A New Weight Loss Drug Is Being Called A 'Game Changer' By Scientists

Anna Harnes

A new weight loss drug is being called a "game changer" by scientists who hope the medication can help tackle the growing obesity crisis in both the United States -- where around two-thirds of the population is either overweight or obese -- and around the world. The drug appears to be successful due to its effects on the brain, which helps suppress appetite.

According to Science Alert, the study comprised of 2,000 obese adults located in 16 different countries. One group was given a weekly dose of Type 2 diabetes medication called semaglutide; the other was given a placebo. In addition to the drug or placebo, all participants underwent a "lifestyle intervention," which promoted healthy living.

Though all participants lost weight at the end of the trial, the placebo group lost an "insignificant" amount. In contrast, those who took semaglutide saw incredible results. The average participant lost 14.9 percent of his or her body weight, with nearly a third boasting even more -- around 20 percent.

This means semaglutide is twice as effective as the existing drugs currently on the market for weight loss. In fact, experts have claimed it is nearly as effective as weight loss surgery.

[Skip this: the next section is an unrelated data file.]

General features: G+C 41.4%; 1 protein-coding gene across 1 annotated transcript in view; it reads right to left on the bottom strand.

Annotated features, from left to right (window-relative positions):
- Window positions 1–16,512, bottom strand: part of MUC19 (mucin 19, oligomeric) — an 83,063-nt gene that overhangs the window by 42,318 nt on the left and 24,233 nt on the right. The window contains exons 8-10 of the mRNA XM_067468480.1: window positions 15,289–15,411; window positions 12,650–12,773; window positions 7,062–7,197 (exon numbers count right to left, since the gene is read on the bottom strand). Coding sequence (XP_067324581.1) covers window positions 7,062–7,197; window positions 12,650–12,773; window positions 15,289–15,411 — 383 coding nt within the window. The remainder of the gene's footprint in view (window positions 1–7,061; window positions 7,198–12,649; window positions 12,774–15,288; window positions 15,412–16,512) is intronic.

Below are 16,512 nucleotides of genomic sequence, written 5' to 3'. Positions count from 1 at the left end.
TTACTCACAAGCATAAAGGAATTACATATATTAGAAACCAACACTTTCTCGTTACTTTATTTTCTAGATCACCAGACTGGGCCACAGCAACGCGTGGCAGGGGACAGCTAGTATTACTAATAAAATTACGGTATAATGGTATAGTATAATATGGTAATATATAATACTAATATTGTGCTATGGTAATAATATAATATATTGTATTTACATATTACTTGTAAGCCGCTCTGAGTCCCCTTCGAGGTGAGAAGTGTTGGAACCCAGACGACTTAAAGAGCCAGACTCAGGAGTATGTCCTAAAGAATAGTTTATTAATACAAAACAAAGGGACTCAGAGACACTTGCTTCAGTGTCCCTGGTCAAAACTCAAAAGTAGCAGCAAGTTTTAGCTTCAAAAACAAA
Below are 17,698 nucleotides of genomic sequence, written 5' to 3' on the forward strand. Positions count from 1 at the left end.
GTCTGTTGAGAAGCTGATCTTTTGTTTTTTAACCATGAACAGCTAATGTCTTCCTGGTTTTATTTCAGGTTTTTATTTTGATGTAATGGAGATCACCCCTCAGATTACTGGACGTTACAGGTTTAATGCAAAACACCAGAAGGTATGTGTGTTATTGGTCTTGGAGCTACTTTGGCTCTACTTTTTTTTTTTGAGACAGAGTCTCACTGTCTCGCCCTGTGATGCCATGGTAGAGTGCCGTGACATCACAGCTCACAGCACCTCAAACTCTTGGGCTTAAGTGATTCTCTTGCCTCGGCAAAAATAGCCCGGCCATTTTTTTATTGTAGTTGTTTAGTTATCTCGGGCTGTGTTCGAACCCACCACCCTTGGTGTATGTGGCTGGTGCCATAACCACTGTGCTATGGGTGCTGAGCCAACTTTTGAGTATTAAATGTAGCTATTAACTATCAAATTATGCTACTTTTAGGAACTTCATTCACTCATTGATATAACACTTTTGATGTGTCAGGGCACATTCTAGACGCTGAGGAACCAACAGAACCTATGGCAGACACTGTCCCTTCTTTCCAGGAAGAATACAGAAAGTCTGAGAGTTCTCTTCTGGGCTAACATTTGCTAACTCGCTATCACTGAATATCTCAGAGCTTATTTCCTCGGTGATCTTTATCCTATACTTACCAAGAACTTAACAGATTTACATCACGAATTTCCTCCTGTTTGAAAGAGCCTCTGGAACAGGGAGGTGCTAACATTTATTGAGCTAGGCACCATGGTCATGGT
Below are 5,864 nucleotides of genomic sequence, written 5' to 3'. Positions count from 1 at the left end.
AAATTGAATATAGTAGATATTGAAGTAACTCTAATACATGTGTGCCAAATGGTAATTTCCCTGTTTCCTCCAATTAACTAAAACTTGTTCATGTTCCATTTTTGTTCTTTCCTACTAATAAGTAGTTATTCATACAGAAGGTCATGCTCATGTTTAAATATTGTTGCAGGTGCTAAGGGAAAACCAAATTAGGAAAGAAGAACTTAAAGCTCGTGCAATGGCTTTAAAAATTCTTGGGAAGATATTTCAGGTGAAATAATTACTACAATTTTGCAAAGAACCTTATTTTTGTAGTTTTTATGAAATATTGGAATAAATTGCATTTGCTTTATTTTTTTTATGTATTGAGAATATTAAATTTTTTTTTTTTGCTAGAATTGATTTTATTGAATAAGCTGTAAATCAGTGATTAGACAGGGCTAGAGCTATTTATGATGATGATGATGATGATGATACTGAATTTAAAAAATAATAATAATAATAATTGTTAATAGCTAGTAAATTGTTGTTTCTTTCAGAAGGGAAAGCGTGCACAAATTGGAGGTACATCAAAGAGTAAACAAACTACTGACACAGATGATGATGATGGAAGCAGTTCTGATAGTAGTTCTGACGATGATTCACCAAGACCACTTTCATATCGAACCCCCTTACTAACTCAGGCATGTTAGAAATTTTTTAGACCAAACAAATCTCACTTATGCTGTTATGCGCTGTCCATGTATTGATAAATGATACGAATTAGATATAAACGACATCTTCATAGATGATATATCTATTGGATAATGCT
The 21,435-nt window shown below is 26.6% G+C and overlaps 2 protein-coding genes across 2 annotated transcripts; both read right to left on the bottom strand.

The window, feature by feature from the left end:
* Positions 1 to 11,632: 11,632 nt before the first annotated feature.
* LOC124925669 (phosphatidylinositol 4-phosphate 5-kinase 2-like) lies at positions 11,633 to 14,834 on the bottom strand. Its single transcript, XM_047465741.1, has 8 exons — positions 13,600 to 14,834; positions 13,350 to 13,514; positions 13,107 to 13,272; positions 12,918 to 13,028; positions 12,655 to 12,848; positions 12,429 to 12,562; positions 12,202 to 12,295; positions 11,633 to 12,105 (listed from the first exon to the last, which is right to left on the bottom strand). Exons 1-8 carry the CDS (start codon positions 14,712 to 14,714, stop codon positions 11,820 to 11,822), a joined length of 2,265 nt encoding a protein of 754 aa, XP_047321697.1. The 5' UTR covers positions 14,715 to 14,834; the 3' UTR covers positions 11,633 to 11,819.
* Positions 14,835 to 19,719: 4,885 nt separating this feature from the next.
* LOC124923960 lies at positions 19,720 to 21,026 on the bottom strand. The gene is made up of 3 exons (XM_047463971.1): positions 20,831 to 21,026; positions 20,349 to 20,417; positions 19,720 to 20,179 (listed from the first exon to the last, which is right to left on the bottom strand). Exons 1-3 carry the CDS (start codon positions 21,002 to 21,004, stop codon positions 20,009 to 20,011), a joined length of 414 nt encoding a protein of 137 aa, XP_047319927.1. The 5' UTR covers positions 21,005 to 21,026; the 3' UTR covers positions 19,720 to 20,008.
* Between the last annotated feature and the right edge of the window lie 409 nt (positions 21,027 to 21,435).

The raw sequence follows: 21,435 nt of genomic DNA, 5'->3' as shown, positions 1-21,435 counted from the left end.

"No other drug has come close to producing this level of weight loss – this really is a game-changer," explained obesity researcher Rachel Batterham from University College London.

"For the first time, people can achieve through drugs what was only possible through weight loss surgery," she added.

That said, doctors have warned that changes to lifestyle are still important, both for heathy living and to avoid weight gain after stopping the medication.

"While drugs like this may prove useful in the short term for obtaining rapid weight loss in severe obesity, they are not a magic bullet for preventing or treating less severe degrees of obesity," cautioned Tom Sanders, an emeritus professor at King's College London, who wasn't involved with the study.

"Public health measures that encourage behavioral changes such as regular physical activity and moderating dietary energy intake are still needed," he concluded.

The spotlight on maintaining a healthy weight has been renewed after studies have shown that the novel coronavirus is deadlier for those who are overweight or obese. In fact, an artificial intelligence-based matrix calculated how likely an uninfected person was to die from COVID-19 if infected.

As previously reported by The Inquisitr, the algorithm found that, while age was the highest predictor of mortality, the next highest factor was body mass index, known as BMI.